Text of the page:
Bluebird's service area became vast, using their base in Chicago to extend operations through Lyons, Hinsdale, and Aurora via Ogden Ave (Routes 1 and 4). This provided fierce competition to multiple bus agencies in disparate regions, including West Towns, City Lines, and South Suburban Safeway.

West Suburban continued Bluebird routes 2, 3, and 5-7, connecting Chicago to Joliet and Brookfield Zoo, as well as Hillside and Oak Brook shopping centers via Roosevelt and Washington Blvd. West Suburban ceased operations in 1973; several other organizations, including the Joliet Mass Transit District, resumed service in 1975.

Thanks to B. Vandervoort,

In 1943, West Towns began using "wartime" Fords, pictured here with a UP train
M. Bernero,

West Towns Bus Company

Became Pace West Division in 1984

West Towns Bus Company evolved from the Cicero & Proviso Street Railway Company, which served Oak Park, River Forest, Forest Park, Maywood, Cicero, Berwyn, Lyons, Riverside, Brookfield, and LaGrange. Many of today's street medians in the western suburbs exist to cover the tracks of former West Towns street cars; you'll notice this along Pace's 310 and 320 routes, for example, which still follow much of the Madison Avenue street car service.

West Towns served many employees of General Electric in Cicero, who after work returned home to newly built Chicago-style bungalows. With such premier destinations on the route, including the world-renowned Brookfield Zoo, Hawthorne Racetrack, and various forest preserves, West Towns charged the highest bus fares in the country. In iconic images of the West Towns street cars' final days (CERA Archives), cars were adorned with "I quit tomorrow" banners, accompanied by a parade of new GM buses beside them.

West Towns was continuously plagued by financial hardship due to a tendency to purchase used or old equipment, but fulfilled a real need in the community and remained privately owned until 1985.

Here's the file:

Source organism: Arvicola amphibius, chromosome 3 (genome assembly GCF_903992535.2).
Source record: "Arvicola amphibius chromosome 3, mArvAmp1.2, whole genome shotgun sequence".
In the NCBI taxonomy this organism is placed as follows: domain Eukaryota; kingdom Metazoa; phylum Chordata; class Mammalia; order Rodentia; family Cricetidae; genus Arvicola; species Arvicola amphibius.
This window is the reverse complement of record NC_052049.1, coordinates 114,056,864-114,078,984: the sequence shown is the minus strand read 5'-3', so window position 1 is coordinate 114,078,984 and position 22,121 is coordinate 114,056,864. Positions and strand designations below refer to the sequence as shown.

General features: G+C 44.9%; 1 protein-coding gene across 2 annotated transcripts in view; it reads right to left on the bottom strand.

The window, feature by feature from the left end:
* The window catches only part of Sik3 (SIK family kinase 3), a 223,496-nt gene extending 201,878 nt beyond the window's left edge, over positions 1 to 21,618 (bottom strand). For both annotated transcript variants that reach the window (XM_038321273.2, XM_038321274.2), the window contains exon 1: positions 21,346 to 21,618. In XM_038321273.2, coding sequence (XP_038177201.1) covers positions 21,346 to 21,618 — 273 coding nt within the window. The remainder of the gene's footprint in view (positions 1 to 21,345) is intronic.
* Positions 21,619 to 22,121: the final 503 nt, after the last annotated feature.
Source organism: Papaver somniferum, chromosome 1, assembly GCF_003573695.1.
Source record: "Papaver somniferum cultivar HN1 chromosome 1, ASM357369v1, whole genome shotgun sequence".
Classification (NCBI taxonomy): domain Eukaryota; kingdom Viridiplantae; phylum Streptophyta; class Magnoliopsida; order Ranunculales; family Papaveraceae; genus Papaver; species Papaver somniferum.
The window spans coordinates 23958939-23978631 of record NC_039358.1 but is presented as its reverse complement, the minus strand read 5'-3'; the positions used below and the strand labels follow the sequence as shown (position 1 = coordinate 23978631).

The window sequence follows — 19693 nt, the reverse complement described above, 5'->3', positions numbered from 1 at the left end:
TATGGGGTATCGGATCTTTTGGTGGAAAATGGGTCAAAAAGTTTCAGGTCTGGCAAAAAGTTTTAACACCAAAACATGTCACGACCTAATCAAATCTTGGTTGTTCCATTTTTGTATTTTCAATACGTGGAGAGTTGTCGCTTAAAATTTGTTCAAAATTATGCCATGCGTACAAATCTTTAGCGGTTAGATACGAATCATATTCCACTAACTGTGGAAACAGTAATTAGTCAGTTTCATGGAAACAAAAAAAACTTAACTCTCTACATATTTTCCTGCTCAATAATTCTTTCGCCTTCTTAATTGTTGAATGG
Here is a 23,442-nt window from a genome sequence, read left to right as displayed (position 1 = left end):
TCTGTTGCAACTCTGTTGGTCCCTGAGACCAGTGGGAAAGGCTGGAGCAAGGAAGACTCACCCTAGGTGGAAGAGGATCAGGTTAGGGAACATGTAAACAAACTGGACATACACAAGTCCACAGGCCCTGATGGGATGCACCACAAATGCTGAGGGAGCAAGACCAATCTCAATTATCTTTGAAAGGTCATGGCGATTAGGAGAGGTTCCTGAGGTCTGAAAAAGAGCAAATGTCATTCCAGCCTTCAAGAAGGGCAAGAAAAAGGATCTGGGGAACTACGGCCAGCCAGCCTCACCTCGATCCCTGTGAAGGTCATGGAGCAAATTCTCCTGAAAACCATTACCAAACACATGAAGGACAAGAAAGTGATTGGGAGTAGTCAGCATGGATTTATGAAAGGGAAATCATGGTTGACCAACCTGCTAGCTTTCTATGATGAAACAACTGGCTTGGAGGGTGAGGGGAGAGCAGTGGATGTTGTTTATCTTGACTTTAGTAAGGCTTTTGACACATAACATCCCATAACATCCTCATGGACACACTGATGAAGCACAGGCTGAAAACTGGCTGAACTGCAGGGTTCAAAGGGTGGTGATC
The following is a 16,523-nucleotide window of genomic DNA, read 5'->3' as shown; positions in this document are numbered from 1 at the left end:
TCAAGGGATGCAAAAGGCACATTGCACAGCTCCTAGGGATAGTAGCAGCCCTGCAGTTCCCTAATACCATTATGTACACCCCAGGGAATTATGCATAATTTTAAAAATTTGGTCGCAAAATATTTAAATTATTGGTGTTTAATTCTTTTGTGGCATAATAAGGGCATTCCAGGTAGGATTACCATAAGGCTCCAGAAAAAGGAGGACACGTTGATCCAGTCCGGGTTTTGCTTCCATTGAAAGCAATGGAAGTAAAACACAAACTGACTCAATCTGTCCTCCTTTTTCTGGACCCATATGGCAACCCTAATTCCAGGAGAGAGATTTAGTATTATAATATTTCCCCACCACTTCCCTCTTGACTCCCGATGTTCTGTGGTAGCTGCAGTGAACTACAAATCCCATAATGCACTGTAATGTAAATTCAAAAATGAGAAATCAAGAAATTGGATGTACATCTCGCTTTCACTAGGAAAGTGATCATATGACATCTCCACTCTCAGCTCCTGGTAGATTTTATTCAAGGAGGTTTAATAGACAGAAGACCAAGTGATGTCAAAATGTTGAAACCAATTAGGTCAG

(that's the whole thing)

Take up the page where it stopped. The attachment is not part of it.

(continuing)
Thanks to R. Berlinksi and F. Lipo, Oak Park River Forest Museum
The Chicago and West Towns Railway, J. Buckley

An "Old Look" Wilbus in a Wilmette field
M. Bernero,

Wilmette Wilbus

Became Pace North Shore Division in 1995

Cities throughout Chicagoland feared the end of public transit, after a lengthy series of transit strikes were prompted by low ridership and a failure to pay employees. Evanston Bus Company folded in 1972, and routes were resumed by CTA and the People's Action Group of Evanston, who temporarily provided a "People's Cab and Jitney Service." Around the same time that Glenview Bus Co. ceased operations in 1974, three Northwestern University MBA students researching how bus companies could financially sustain themselves with fares were hired by the Village of Wilmette to manage a new North Shore bus system, called Wilbus. By 1977, the Village government oversaw operations, continuing Wilbus service for 20 years. The company was known for its especially friendly and courteous drivers. Despite its name, Wilbus routes extended to Kenilworth, Winnetka, Northfield, Glenview and Skokie. In 1995, Wilbus became Pace's North Shore Division.

Buses were "New Look" models, also called Fishbowls, from both General Motors and Flxible Corporation. So popular was GM's 1960 New Look that other companies manufactured buses of the same style and name.

Thanks to K. Hussey-Arntson & P. Leary, Wilmette Historical Museum